by Dan Simmons
Published by Little, Brown and Company
1 Out of 5 Stars
September 7, 2010: I don't want to talk about it right now. It's too soon and the pain is still too fresh. I shall review on another day.
September 17, 2010: It's been well over a week since my encounter with The Terror and the thought of writing a review still exhausts me, but here it goes.
I have read many glowing reviews of The Terror. That is, in fact, why I bought it. I mean, check out this kick ass plot:
Two British ships, the Terror and the Erebus, are frozen in the polar sea for years, waiting in vain for a summer thaw. This is, of course, based upon the doomed Franklin expedition, so we have some serious history going on here. Now, add to that a dash of the supernatural--something is out there on the ice. It terrorizes the men, seeming to materialize from nowhere. It's three times the size of a polar bear and has the vicious, bloodthirsty nature of a predator, as well as the keen intelligence of a man. It's like a giant cat toying with the two ships as if they were terrified mice in a corner. There's nowhere to go, guns don't faze the the thing the men dub "The Terror", and, now, the food supply is running out.
That's some frightening shit. It's the arctic. That alone is frightening. It can drive a man insane. It's the nothingness. The whiteness. The endless-ness. Howard Moon and Vince Noir knew not to take the tundra lightly.
And that's part of what ruined the book in the beginning. All I could think as I read the first few chapters was "ice floe, nowhere to go." I think that might have taken away from the tone a bit.
But here are some other more text-based reasons for the seething black pit of hatred that I have for this book:
a) History or supernatural, Simmons needs to pick a side because the two storylines always seemed to run parallel to one another and never quite came together. It was like, "Okay, for 100 pages, I'm going to have the men fearing for their lives as this thing attacks them. I'm going to build tension and suspense and have my readers empathetically shitting down both legs! And then I'm going to flashback for 50 pages to boring nautical talk amongst stuffy British types before the expedition and then spend 150 pages talking about Welsh Wigs and Goldner food tins and building sledges and maybe I'll even talk about buggering, but no mention whatsoever of the monster for another 50 pages!" Simmons was at his best when describing the encounters between the men and the thing on the ice, but these moments were so few and far between that I just got to the point where I didn't care anymore.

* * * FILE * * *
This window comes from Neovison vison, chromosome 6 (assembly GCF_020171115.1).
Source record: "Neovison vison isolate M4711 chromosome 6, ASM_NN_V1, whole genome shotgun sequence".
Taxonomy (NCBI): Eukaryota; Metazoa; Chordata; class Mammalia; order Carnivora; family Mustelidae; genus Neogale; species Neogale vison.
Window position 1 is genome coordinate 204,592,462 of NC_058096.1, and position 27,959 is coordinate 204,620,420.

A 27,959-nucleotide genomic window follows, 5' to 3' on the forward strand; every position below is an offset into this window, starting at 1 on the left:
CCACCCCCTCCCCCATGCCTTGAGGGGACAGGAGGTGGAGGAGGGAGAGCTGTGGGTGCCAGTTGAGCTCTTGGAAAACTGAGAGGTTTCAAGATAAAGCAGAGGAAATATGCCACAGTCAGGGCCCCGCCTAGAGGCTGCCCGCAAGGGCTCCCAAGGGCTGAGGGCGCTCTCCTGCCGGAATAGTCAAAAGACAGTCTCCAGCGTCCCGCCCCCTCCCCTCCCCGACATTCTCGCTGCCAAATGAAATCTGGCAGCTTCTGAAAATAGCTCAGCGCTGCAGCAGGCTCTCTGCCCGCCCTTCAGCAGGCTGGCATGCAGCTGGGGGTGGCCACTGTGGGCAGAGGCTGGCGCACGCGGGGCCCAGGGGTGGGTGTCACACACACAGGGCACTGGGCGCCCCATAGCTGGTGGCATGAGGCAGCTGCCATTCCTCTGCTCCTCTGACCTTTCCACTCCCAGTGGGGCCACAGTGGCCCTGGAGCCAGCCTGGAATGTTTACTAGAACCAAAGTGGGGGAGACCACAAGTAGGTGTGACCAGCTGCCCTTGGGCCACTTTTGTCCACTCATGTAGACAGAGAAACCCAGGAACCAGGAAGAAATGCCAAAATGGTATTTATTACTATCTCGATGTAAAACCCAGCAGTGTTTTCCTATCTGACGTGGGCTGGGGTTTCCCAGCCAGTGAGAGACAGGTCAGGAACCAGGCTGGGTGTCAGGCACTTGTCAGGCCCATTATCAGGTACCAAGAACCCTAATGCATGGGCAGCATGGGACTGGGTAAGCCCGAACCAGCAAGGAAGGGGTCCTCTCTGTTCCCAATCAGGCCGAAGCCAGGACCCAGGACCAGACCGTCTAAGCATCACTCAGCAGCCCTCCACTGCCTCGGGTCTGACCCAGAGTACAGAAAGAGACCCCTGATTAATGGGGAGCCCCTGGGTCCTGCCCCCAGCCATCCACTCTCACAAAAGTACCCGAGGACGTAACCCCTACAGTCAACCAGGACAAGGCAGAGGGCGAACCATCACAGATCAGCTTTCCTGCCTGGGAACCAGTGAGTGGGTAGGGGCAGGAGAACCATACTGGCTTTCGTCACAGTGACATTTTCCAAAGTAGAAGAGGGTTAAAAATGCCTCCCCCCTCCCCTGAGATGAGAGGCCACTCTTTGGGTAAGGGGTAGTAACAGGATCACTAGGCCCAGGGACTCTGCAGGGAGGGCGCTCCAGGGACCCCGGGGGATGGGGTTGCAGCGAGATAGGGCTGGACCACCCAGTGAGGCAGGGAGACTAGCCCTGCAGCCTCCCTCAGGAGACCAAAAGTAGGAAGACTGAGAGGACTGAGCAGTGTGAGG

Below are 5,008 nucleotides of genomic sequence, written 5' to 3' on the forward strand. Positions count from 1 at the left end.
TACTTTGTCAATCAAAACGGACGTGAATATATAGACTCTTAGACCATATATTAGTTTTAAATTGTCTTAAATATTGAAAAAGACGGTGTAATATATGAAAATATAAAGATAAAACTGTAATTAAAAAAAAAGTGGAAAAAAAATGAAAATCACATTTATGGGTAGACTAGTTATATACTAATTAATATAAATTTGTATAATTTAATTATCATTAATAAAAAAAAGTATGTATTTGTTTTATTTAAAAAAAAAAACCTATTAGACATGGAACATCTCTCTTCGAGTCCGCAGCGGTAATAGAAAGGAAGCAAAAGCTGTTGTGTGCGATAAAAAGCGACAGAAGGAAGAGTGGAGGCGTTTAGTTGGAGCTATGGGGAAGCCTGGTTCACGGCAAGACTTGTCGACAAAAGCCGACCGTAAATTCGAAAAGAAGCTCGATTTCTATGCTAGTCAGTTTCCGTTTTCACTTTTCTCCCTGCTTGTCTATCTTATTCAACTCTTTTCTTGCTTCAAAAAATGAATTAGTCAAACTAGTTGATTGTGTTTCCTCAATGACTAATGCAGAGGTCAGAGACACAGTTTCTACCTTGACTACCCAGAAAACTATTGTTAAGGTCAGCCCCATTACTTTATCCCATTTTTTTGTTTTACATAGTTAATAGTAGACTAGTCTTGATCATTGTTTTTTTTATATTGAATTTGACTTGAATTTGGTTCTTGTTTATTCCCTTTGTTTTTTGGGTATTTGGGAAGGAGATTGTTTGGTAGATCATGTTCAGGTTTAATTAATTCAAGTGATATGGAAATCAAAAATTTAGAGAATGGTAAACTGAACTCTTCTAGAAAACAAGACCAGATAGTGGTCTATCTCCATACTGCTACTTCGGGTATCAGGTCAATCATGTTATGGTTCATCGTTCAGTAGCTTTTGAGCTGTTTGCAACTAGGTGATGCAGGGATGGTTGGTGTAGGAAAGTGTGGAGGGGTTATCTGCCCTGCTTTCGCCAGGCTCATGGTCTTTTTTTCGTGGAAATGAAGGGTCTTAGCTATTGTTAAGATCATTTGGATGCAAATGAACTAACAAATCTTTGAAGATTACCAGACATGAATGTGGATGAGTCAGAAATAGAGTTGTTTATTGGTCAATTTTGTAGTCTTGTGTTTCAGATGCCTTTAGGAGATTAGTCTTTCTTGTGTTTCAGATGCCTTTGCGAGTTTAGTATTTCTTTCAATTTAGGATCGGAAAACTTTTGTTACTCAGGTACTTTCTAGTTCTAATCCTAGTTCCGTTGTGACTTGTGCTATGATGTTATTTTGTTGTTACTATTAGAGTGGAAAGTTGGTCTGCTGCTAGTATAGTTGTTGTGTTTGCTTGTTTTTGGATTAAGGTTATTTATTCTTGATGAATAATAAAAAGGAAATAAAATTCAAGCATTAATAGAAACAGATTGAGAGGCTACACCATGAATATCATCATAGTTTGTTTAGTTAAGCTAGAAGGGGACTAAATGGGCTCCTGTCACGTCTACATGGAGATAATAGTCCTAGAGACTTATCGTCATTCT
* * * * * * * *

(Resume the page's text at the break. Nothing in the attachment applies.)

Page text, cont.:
b) Too much historical minutiae. The book should have been 300 pages shorter. There were entire sections that didn't add anything to the narrative. I like my history like I like my men: short and concise.
c) Scurvy is some wicked bad shite. A slow death by scurvy is undoubtedly one of the worst ways to die. But do you know what's worse? A slow death by reading endless accounts of the symptoms of scurvy.
d) There are no likeable characters. In fact, there is little to differentiate one man from another. If you left out the dialogue tags, it would have sounded like one man having a conversation with himself. The only character I like is Pangle, who, alas, appears in just a chapter or two of this 766 page behemoth.
e) I was really pissed when I finally found out what the thing was. The main reason? THAT'S what I wanted to read more about. And it took roughly 700 pages to get to a point where I was actually interested and intrigued and it cut me off.
There were some bright spots. When Simmons wrote about the thing attacking the men, leaving bait for them and taunting them, he evoked moments that were truly terrifying and suspenseful. However, there just weren't enough of them. Sure, the attempts to survive against cold, hunger, and disease should have been compelling stuff, but they made for anemic reading when pitted against a terrifying adversary without name or shape. Also, the chapter in which the men throw a carnivale and erect tents that mirror the rooms in Edgar Allan Poe's The Masque of the Red Death is admittedly brilliant.
When it comes right down to it, though, The Mighty Boosh did a far superior job of capturing the terror of the arctic. When Howard admonishes Vince that "The arctic is no respecter of fashion," I still get chills. The same cannot be said of my reaction to The Terror.